Personalized Medicine Gaining Ground
To deliver new personalized medicines into the body, new devices are needed—medical research companies will be tasked with creating the next generation of drug delivery vehicles.
What's the Latest Development?
Pharmaceutical companies are working to develop personalized medicine—treatments tailored to smaller groups of people, even single individuals—but because most of the treatments cannot be taken orally, suitable delivery systems are under development. After a $40 million investment, the company Unilife has created the first reliable and sterile syringe for personalized medicine: "The development of the Unifill syringe serves as a model of how the next wave of drug delivery devices will be brought to market. ... Sanofi-aventis came to Unilife with a challenge: To integrate safety features into the glass barrel of a prefilled syringe, something that most people thought impossible..."
What's the Big Idea?
The medical industry hopes that the development of personalized medicine will be more effective at treating patients and open up a new industry, on both the drug and delivery side. As defined by the President’s Council of Advisors on Science and Technology: "'Personalized Medicine' refers to the tailoring of medical treatment to the individual characteristics of each patient, to classify individuals into subpopulations that differ in their susceptibility to a particular disease or their response to a specific treatment. Preventative or therapeutic interventions can then be concentrated on those who will benefit, sparing expense and side effects for those who will not."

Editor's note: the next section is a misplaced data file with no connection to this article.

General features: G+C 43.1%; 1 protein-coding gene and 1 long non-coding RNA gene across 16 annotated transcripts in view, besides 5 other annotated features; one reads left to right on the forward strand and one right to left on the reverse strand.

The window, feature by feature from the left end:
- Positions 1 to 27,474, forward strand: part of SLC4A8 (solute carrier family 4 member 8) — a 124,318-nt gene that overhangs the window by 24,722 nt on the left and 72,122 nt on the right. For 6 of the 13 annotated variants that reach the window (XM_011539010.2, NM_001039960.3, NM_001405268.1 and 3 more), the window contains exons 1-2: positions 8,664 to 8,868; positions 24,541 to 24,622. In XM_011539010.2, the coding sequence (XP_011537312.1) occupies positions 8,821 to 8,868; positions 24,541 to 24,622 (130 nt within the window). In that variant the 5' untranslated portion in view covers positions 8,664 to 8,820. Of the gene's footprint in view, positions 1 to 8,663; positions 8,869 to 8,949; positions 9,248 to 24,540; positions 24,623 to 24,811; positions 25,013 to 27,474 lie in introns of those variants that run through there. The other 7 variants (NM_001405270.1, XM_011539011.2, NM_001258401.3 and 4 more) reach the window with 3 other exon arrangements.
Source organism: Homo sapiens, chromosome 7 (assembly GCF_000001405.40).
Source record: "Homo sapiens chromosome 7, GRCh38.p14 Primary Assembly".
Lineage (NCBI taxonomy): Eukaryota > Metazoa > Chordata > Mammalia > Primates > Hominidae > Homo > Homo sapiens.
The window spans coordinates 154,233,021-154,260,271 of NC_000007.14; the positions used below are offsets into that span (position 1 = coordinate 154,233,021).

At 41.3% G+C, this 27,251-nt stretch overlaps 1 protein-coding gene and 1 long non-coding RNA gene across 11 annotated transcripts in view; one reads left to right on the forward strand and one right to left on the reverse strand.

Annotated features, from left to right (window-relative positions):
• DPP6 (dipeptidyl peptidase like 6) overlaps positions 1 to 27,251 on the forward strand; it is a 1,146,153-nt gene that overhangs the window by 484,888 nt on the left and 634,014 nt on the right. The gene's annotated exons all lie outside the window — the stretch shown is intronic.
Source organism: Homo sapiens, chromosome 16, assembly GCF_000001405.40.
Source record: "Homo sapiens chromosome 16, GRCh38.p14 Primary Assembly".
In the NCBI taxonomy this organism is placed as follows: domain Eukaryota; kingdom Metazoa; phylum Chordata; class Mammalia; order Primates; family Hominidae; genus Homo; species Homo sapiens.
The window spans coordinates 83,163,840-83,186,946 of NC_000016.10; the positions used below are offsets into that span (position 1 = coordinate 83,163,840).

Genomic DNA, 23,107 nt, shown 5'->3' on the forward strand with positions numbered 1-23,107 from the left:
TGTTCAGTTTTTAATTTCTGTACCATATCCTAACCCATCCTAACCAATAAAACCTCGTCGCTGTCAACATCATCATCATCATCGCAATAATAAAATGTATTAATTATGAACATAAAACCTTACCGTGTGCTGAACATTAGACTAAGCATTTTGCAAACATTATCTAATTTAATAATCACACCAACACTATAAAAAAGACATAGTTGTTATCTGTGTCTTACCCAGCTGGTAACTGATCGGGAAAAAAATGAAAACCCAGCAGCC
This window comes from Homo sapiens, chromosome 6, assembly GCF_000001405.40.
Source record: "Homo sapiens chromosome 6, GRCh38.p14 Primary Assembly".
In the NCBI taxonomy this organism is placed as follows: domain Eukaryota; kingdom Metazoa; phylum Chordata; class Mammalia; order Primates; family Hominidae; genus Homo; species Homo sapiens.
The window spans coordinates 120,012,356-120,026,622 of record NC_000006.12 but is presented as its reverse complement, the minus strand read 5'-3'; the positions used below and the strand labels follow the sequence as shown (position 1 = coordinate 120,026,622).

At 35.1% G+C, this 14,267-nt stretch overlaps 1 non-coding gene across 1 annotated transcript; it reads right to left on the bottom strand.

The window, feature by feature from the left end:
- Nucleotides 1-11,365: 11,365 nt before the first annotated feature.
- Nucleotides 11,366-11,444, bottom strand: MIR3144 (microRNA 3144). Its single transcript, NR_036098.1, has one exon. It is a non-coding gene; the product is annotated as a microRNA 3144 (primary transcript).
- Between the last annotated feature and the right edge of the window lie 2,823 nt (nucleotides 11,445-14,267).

How a cataclysm worse than what killed the dinosaurs destroyed 90 percent of all life on Earth.
While the demise of the dinosaurs gets more attention as far as mass extinctions go, an even more disastrous event called "the Great Dying” or the “End-Permian Extinction” happened on Earth prior to that. Now scientists discovered how this cataclysm, which took place about 250 million years ago, managed to kill off more than 90 percent of all life on the planet.
A new study discovers the “liking gap” — the difference between how we view others we’re meeting for the first time, and the way we think they’re seeing us.
We tend to be defensive socially. When we meet new people, we’re often concerned with how we’re coming off. Our anxiety causes us to be so concerned with the impression we’re creating that we fail to notice that the same is true of the other person as well. A new study led by Erica J. Boothby, published on September 5 in Psychological Science, reveals how people tend to like us more in first encounters than we’d ever suspect.
Using advanced laser technology, scientists at NASA will track global changes in ice with greater accuracy.
Leaving from Vandenberg Air Force base in California this coming Saturday, at 8:46 a.m. ET, the Ice, Cloud, and Land Elevation Satellite-2 — or, the "ICESat-2" — is perched atop a United Launch Alliance Delta II rocket, and when it assumes its orbit, it will study ice layers at Earth's poles, using its only payload, the Advance Topographic Laser Altimeter System (ATLAS).
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